By Ryan P. Burge, Eastern Illinois University
One of the most powerful sources of data for a scholar of religion and politics is the General Social Survey. It’s a terrific tool for two primary reasons:
- It’s been used for a long time. The first wave was conducted in 1972. This gives social scientists tremendous insight into how things have changed over a long period of time.
- It asks the same religion questions in the same way, every time. The GSS is a kind of gold standard for religious classification because it not only asks what type of church a respondent attends, it follows up on the anby asking for which specific denomination. For example, if someone indicates that they are Baptist, they are then asked, “Is that Southern Baptist, American Baptist, etc.”
These two features give a researcher a tremendous ability to track the political inclinations of religious groups over four and a half decades. So, I thought I would do that.
While there have been many attempts at trying to classify religious individuals into groups (see Hackett and Lindsay 2008 for a great summary), the most widely used and respected approach is RELTRAD. This puts everyone into seven groups: Evangelical Protestant, Mainline Protestant, Black Protestant, Catholic, Jewish, Other Faith, and No Faith. It’s not perfect, and we have written about that before on Religion in Public, but it’s the best we have.
The variable to track partisanship is what is commonly described as seven-point party identification. Each respondent is asked: “Generally speaking, do you usually think of yourself as:” and then they are given seven options ranging from “Strong Democrat” to “Strong Republican” with the middle option being “Independent.” What is displayed below is how the mean score for each of the seven religious traditions has changed over the last 44 years.
There is a lot to unpack here. First all groups fall slightly left of center. The claim: “We are a center right nation” is all over the internet, but these data don’t support that conclusion. The black line in the graph indicates the mean party identification for all respondents. It’s probably overblown to say that the U.S. is a center left nation, because the groups that are the most liberal in this graph, Black Protestants and Jews, only make up a small percentage of the general population. But, the data do indicate that the American public is generally centrist, certainly not to the right of center.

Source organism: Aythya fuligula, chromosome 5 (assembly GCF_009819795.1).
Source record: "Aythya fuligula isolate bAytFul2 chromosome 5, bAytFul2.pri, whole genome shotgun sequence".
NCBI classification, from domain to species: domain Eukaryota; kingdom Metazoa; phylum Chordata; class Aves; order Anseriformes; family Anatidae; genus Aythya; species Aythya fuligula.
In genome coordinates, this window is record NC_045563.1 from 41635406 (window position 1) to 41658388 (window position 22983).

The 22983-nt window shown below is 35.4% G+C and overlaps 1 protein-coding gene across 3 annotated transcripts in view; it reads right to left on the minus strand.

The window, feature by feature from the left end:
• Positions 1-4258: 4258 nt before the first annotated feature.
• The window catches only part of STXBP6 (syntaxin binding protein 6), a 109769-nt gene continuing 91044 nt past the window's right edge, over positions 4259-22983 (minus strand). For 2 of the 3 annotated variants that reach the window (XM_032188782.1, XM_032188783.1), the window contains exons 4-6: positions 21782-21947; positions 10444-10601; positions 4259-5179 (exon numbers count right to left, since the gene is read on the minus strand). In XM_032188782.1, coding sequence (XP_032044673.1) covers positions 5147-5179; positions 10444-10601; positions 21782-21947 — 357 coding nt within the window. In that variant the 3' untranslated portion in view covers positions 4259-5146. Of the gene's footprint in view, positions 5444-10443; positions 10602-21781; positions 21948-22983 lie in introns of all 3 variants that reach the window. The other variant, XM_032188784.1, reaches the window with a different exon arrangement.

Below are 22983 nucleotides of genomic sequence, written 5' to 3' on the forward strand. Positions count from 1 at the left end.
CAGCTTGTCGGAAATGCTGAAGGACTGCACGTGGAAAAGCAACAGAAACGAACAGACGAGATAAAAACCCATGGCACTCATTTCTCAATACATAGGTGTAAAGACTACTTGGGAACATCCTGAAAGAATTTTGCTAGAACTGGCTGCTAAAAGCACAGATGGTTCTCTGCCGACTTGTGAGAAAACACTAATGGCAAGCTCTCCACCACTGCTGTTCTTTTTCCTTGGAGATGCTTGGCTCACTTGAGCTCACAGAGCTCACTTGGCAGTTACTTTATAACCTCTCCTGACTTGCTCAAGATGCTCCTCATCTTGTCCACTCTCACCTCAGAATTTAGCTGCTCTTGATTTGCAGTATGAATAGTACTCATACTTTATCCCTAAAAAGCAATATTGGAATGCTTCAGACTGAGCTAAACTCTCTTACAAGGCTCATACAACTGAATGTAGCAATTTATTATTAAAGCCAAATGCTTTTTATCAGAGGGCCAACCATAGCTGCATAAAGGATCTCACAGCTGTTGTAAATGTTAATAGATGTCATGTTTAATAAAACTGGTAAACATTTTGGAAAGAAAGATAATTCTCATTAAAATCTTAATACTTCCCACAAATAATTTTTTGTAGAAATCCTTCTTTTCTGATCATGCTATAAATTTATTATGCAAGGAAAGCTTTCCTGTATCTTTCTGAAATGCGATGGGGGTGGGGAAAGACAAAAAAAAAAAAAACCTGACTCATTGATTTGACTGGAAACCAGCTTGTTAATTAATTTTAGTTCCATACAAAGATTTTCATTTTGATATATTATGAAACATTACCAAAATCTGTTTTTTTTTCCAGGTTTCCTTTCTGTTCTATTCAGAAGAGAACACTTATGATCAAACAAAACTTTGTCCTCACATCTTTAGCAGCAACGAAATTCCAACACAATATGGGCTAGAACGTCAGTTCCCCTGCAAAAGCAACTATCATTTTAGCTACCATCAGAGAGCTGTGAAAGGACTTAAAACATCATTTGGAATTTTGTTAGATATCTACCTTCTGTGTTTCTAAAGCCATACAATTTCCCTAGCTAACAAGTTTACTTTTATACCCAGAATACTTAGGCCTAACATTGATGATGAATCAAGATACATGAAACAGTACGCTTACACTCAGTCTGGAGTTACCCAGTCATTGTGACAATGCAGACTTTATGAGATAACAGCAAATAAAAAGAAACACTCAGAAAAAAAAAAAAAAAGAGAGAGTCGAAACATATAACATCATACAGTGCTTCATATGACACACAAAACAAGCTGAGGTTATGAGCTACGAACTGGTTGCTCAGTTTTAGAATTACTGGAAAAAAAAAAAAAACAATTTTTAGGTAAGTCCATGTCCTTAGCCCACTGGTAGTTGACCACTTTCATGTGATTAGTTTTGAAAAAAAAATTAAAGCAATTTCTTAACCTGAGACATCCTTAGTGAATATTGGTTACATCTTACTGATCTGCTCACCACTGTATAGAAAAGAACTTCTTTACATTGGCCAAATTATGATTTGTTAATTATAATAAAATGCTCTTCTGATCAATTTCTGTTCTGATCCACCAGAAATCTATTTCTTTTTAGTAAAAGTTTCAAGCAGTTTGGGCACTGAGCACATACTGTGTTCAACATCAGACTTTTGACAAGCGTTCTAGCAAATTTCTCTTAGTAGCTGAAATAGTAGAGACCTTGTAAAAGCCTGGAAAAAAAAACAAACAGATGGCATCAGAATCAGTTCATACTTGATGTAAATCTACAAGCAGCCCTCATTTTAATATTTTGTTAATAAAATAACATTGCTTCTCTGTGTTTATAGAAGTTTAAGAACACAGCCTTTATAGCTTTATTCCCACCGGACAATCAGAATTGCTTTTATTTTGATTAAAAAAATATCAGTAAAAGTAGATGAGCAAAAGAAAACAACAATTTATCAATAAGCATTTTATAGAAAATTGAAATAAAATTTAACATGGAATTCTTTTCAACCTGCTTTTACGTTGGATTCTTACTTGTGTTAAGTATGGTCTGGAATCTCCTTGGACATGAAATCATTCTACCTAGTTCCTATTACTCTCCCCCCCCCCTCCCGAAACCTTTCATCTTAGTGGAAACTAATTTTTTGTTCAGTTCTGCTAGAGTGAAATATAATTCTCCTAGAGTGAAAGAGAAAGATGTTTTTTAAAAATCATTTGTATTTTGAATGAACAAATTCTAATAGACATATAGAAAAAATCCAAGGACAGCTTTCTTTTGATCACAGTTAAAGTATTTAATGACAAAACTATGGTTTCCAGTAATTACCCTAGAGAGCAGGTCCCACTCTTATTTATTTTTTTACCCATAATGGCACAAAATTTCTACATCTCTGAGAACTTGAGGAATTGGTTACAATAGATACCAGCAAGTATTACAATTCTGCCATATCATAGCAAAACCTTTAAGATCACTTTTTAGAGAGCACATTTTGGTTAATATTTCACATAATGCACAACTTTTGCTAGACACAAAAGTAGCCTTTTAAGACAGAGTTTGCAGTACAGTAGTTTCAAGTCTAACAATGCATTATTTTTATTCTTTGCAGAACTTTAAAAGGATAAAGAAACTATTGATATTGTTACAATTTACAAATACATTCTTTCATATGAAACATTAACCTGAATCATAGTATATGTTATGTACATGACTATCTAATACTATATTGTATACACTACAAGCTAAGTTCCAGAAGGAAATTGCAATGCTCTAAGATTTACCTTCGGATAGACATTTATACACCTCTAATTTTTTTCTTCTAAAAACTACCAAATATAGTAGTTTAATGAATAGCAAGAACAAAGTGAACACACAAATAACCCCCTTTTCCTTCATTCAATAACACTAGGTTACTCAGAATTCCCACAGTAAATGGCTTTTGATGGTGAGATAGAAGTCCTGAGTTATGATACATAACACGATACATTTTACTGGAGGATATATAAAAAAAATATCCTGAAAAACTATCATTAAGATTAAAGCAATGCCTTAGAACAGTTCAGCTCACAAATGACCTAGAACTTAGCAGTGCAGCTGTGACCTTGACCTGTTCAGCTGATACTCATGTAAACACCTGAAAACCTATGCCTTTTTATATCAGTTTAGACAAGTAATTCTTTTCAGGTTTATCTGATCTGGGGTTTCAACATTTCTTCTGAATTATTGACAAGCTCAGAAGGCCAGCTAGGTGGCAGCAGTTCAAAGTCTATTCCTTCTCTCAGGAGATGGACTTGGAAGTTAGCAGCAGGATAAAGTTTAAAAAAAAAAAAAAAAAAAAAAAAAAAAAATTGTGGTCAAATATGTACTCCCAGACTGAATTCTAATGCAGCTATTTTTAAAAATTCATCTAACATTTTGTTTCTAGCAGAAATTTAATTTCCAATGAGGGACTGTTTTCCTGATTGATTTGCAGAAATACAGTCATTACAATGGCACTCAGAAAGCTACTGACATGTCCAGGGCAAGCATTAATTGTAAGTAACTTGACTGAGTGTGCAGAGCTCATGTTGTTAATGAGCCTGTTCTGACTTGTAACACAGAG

Several of the groups show interesting trends over time. There is a tremendous amount of stability in the ideology of Mainline Protestants, those of no faith, and Black Protestants. While each of these three groups have seen shifts over the four decades observed, they stayed within a fairly narrow range of values.
Mainline Protestants are worth highlighting. In 1972 they were the most Republican religious tradition by a wide margin. Their placement on the party ID scale has not changed significantly. But, evangelicals have made a dramatic move to the right which began in the early 1980s and continues to 2016. This fits the narrative of the rise of the Religious Right. What is easy to overlook, however, is that evangelicals were actually trending toward the Democrats during the middle of George W. Bush’s presidency. With the election of Barack Obama in 2008 they began to move toward the Republican Party. The evangelicals of 2016 stand as the most Republican religious tradition in the history of the GSS.
Catholics provide another interesting storyline. The time period of 1982 to 1990 show strikingly similar movement among Catholics and evangelicals. This is when American politics became fixated on culture war issues, and the issue of abortion took center stage. However, while evangelicals continued their rightward drift after 1990, Catholics moved very little from their position on the scale in between independent and leaning Democratic.
If you would like to explore this data on your own, I have developed a Shiny app which allows you to pick a religious tradition as well as select a year and see how the party ideology responses are distributed in a histogram. There’s also the option to hit the “play” button and watch a tradition’s partisan distribution change over the entire time period. A screenshot of the app is below, but a link is available here. Note that some years are missing from the GSS and therefore no graph will be produced.
The data and the syntax for the analysis can be found on my Github.